Asbestosis is an obstructive pulmonary disease that medical scientists have definitively linked to occupational asbestos exposure. Asbestosis is a chronic disease that grows progressively worse over the years. While there are palliative treatments that will help treat asbestosis symptoms, there is no cure.
Applications of Asbestos
Until the late 1970s when the federal government began regulating exposure, the fibrous mineral asbestos was used in a variety of commercial and industrial applications throughout the United States. Asbestos is flameproof, lightweight, and resistant to heat, electrical impulses, and most forms of chemical corrosion; properties that might seem to make it the ideal insulating material. Public health scientists, however, have linked asbestos conclusively to the development of a variety of debilitating, often fatal, diseases including asbestosis, the terminal cancer mesothelioma, and lung cancer.
Side Effects Related to Asbestos Exposure
When an asbestos-containing material is disturbed, it releases clouds of dust into the air that contain microscopic filaments of asbestos. These needle-sharp particles lodge into workers’ lungs, causing inflammatory processes that ultimately lead to scarring and lethal changes in the pulmonary parenchyma. Asbestosis and other asbestos-related diseases are characterized by lengthy latency periods. Thirty years or more can elapse between an individual’s initial exposure to asbestos and the development of asbestosis symptoms such as shortness of breath, difficulty breathing, chronic cough, chest pain, fever and night sweats.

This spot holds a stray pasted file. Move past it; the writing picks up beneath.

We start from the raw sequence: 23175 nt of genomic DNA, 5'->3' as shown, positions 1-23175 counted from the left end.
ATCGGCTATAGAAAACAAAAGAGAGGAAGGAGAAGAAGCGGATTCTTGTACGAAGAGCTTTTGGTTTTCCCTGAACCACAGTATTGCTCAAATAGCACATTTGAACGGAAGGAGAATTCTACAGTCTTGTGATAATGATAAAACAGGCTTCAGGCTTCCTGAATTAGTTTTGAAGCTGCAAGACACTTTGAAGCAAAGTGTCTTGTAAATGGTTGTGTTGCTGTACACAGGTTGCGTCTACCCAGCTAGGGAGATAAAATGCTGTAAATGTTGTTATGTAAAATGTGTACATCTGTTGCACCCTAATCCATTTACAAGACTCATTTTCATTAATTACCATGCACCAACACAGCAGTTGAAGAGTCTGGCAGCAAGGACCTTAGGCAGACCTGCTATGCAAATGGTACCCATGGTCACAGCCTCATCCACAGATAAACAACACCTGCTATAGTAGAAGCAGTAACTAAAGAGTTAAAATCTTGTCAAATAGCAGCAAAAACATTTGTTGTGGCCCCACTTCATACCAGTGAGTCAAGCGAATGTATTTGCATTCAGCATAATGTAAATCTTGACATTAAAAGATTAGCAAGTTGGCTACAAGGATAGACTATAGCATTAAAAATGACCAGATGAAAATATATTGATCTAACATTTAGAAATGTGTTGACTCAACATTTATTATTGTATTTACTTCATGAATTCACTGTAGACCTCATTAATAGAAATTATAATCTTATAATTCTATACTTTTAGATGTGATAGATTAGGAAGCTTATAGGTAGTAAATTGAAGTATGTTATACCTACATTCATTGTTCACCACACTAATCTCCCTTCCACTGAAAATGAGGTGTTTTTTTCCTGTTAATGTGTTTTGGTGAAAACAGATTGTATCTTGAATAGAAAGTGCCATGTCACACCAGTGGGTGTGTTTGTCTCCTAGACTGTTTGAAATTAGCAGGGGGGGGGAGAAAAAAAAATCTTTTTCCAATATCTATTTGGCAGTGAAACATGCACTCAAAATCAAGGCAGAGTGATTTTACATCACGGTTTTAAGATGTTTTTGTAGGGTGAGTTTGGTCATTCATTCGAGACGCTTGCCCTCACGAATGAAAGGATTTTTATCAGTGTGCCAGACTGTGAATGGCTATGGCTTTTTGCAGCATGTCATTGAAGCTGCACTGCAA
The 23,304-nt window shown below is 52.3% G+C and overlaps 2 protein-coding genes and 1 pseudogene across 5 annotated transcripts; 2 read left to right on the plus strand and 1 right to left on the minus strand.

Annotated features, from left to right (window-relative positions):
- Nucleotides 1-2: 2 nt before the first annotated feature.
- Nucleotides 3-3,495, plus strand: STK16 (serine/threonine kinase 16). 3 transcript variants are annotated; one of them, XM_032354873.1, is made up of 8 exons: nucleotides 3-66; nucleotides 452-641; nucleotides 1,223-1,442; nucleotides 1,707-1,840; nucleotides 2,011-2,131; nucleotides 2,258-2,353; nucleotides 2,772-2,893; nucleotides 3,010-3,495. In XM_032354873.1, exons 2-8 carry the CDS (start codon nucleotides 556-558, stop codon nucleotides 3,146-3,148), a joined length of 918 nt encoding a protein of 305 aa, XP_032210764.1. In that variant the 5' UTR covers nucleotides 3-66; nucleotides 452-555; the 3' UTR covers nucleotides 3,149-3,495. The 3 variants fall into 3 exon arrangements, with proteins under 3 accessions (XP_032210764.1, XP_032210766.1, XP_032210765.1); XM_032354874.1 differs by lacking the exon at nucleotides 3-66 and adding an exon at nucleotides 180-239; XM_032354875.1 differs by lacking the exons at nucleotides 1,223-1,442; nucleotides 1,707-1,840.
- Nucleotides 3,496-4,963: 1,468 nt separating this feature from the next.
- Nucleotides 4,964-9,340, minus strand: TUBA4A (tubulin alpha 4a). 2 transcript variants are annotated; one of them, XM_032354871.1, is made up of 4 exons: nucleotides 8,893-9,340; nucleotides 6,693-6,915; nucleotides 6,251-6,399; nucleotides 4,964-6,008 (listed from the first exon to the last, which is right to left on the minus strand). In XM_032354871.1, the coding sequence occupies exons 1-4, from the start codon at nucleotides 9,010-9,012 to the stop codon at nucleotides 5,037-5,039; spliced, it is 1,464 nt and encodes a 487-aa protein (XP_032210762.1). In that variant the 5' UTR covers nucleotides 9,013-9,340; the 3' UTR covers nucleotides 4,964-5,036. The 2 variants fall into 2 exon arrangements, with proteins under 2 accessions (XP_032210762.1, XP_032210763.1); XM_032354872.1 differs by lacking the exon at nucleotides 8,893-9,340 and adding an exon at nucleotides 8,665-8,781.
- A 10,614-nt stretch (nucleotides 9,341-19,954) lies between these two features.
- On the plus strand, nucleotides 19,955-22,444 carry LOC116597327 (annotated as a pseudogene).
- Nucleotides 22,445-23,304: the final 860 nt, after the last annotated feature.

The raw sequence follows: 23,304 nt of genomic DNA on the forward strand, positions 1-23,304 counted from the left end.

Workers who encountered asbestos directly at a job site aren’t the only people who are at risk for developing asbestosis. Workers brought home asbestos fibers in their hair and on their skin and clothing, which their loved ones would inhale. Over time, these loved ones and family members could go on to develop asbestosis as well through what is referred to as secondary or indirect exposure.
Those who have been diagnosed with asbestosis through workplace or secondary exposure, are encouraged to speak with an experienced asbestos attorney as a means of exploring their legal options for compensation and treatment.